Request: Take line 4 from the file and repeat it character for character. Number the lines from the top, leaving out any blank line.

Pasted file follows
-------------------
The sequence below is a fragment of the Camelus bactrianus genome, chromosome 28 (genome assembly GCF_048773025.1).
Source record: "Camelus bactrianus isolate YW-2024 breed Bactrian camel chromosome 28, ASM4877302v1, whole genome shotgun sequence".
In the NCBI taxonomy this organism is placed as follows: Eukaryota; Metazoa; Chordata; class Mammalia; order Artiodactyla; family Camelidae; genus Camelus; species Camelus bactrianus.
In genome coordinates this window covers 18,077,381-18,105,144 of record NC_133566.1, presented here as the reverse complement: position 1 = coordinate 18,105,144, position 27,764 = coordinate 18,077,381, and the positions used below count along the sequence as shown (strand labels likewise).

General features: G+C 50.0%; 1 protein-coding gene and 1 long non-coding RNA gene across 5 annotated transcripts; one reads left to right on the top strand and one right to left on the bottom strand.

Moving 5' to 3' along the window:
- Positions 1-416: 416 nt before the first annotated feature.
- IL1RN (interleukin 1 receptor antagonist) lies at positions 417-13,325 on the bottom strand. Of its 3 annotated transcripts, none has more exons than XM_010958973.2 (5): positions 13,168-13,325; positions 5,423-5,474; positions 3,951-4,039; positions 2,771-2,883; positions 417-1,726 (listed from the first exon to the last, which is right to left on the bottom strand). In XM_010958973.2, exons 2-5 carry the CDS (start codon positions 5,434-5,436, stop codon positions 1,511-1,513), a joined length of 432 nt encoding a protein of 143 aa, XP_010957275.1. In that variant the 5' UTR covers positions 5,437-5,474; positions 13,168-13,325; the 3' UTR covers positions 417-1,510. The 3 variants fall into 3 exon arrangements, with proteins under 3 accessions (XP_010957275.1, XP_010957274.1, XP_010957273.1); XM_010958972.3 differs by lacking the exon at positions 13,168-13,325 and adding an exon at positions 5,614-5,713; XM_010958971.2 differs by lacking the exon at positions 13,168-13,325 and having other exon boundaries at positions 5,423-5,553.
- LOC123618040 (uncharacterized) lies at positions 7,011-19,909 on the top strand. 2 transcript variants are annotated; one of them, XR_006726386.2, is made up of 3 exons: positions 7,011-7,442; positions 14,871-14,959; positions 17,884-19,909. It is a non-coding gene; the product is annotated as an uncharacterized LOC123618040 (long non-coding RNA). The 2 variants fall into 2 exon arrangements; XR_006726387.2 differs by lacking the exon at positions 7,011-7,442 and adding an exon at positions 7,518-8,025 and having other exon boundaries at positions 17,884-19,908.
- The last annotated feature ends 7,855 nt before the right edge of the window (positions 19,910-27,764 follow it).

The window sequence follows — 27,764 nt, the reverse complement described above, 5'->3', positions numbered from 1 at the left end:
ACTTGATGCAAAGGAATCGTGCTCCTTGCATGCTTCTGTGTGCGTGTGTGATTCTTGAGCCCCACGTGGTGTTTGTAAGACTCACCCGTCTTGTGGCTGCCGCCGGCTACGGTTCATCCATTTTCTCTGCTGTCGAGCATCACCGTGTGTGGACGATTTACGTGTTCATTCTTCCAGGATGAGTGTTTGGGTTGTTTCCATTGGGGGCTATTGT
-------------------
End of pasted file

In genome coordinates this window covers 18,077,381-18,105,144 of record NC_133566.1, presented here as the reverse complement: position 1 = coordinate 18,105,144, position 27,764 = coordinate 18,077,381, and the positions used below count along the sequence as shown (strand labels likewise).